If I'd had to wait a year for the next release, I would have shelved most of these ideas, for a while at least.
Brooks in Reverse
With Web-based software, all you need (at most) are the 13 people, because there are no releases, ports, and so on.
When you can write software with fewer programmers, it saves you more than money. As Fred Brooks pointed out in The Mythical Man-Month, adding people to a project tends to slow it down. The number of possible connections between developers grows exponentially with the size of the group. The larger the group, the more time they'll spend in meetings negotiating how their software will work together, and the more bugs they'll get from unforseen interactions. Fortunately, this process also works in reverse: as groups get smaller, software development gets exponentially more efficient.
Efficiency matters for server-based software, because you're paying for the hardware. The number of users you can support per server is the divisor of your capital cost, so if you can make your software very efficient you can undersell competitors and still make a profit. Hardware is free now, if your software is reasonably efficient.
In the early 1990s I read an article in which someone said that software was a subscription business. At first this seemed a very cynical statement. But later I realized that it reflects reality: software development is an ongoing process. I think it's cleaner if you openly charge subscription fees, instead of forcing people to keep buying and installing new versions so that they'll keep paying you. And fortunately, subscriptions are the natural way to bill for Web-based applications.
Hosting applications is an area where companies will play a role that is not likely to be filled by freeware. Hosting applications is a lot of stress, and has real expenses. No one is going to want to do it for free.
For companies, Web-based applications are an ideal source of revenue. Instead of starting each quarter with a blank slate, you have a recurring revenue stream. Because your software evolves gradually, you don't have to worry that a new model will flop; there never need be a new model, per se, and if you do something to the software that users hate, you'll know right away. You have no trouble with uncollectable bills; if someone won't pay you can just turn off the service. And there is no possibility of piracy.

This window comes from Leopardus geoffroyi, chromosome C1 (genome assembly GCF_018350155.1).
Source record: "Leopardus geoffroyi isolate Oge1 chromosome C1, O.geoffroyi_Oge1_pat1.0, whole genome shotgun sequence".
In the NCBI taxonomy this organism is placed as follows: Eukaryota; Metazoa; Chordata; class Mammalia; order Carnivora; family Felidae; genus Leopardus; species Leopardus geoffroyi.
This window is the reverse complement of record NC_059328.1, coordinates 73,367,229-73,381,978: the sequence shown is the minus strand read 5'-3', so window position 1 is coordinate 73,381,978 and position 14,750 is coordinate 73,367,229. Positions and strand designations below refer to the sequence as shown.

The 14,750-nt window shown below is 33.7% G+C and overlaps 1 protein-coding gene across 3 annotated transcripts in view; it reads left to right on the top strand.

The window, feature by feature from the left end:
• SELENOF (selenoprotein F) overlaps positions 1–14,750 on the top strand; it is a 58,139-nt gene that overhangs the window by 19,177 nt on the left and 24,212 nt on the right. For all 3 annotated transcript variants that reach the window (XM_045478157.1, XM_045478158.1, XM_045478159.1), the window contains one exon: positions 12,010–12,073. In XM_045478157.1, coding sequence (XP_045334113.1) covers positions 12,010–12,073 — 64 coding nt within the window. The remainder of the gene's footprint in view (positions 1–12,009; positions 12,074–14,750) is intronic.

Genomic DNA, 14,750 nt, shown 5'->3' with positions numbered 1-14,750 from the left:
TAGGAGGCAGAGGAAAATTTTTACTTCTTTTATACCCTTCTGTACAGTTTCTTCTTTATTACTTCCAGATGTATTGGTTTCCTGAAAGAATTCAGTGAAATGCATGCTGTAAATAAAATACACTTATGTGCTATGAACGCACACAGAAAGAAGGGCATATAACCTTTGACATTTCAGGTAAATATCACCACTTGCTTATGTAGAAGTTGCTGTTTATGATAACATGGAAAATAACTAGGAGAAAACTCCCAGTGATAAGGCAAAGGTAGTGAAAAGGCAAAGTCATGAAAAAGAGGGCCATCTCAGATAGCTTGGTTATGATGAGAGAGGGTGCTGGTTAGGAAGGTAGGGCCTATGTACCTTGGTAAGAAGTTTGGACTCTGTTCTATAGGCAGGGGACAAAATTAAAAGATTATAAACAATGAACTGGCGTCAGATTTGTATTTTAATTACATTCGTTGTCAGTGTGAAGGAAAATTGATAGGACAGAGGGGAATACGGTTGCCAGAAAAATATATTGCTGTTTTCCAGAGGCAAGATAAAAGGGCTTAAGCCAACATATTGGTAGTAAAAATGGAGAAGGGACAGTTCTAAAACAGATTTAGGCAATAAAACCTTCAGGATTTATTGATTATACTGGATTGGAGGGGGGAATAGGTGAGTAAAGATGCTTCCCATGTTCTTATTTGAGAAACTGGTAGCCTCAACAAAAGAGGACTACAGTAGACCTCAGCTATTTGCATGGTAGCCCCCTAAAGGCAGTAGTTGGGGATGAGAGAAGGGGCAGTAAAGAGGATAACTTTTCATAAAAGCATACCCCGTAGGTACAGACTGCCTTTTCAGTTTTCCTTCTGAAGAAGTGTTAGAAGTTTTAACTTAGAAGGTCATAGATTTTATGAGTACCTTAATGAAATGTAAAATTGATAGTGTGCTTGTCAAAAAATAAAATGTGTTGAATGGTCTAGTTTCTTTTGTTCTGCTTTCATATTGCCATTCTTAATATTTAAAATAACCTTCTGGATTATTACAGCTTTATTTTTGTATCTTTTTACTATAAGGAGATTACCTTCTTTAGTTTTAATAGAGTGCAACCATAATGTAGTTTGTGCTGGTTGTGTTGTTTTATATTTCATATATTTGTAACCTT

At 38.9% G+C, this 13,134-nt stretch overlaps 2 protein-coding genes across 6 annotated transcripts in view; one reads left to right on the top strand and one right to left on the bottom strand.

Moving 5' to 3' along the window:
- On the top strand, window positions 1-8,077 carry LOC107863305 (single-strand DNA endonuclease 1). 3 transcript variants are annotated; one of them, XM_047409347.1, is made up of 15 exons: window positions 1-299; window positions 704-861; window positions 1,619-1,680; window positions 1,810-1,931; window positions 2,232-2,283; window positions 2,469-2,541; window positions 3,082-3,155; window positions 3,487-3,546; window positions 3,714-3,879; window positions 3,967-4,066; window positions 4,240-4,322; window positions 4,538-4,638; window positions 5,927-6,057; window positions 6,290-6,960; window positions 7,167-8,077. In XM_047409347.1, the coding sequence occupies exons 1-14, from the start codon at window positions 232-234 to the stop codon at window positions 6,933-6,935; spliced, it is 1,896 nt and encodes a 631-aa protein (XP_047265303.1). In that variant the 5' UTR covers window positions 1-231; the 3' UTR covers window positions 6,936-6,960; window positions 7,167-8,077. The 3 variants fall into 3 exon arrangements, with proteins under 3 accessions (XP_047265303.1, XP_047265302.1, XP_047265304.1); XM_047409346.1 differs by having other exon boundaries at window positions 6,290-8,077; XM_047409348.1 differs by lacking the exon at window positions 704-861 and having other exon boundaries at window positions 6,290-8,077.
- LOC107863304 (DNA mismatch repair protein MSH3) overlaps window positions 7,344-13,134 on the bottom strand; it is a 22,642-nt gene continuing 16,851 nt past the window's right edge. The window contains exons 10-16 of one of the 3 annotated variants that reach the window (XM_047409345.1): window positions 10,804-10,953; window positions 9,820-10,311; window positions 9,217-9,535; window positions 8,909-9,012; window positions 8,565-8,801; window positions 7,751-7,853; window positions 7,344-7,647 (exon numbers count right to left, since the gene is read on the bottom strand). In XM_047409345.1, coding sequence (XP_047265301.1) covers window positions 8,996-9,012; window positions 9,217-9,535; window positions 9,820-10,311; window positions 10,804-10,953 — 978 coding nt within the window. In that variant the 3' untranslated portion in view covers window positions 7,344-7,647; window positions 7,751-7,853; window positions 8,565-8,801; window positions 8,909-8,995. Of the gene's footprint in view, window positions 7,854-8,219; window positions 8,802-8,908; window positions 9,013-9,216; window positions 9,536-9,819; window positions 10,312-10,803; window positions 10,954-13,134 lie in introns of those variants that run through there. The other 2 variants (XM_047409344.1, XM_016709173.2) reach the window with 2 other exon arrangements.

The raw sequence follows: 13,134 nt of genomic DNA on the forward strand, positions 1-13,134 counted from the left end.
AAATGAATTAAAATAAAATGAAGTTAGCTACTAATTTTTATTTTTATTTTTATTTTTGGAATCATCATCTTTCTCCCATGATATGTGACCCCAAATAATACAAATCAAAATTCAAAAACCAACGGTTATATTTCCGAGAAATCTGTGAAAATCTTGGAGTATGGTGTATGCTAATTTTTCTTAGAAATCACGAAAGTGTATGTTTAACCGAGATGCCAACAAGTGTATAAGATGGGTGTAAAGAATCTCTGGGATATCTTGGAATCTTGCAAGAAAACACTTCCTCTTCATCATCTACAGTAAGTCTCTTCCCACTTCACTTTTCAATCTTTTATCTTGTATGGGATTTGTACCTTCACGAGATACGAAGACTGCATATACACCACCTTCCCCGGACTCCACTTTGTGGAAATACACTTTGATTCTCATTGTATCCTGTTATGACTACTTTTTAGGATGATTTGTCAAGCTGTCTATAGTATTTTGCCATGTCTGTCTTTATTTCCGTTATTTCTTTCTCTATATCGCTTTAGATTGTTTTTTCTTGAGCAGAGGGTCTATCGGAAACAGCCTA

Web-based software sells well, especially in comparison to desktop software, because it's easy to buy. Web-based software is just about the easiest thing in the world to buy, especially if you have just done an online demo. Users should not have to do much more than enter a credit card number. (Make them do more at your peril.)
Sometimes Web-based software is offered through ISPs acting as resellers. This is a bad idea. You have to be administering the servers, because you need to be constantly improving both hardware and software. If you give up direct control of the servers, you give up most of the advantages of developing Web-based applications.
Who will the customers be? At Viaweb they were initially individuals and smaller companies, and I think this will be the rule with Web-based applications. These are the users who are ready to try new things, partly because they're more flexible, and partly because they want the lower costs of new technology.
Web-based applications will often be the best thing for big companies too (though they'll be slow to realize it). The best intranet is the Internet. If a company uses true Web-based applications, the software will work better, the servers will be better administered, and employees will have access to the system from anywhere.
The argument against this approach usually hinges on security: if access is easier for employees, it will be for bad guys too. Some larger merchants were reluctant to use Viaweb because they thought customers' credit card information would be safer on their own servers. It was not easy to make this point diplomatically, but in fact the data was almost certainly safer in our hands than theirs. Who can hire better people to manage security, a technology startup whose whole business is running servers, or a clothing retailer? Not only did we have better people worrying about security, we worried more about it.
If you want to keep your money safe, do you keep it under your mattress at home, or put it in a bank? This argument applies to every aspect of server administration: not just security, but uptime, bandwidth, load management, backups, etc. Our existence depended on doing these things right.
So Web-based applications will ordinarily be the right answer for big companies too. They will be the last to realize it, however, just as they were with desktop computers. And partly for the same reason: it will be worth a lot of money to convince big companies that they need something more expensive.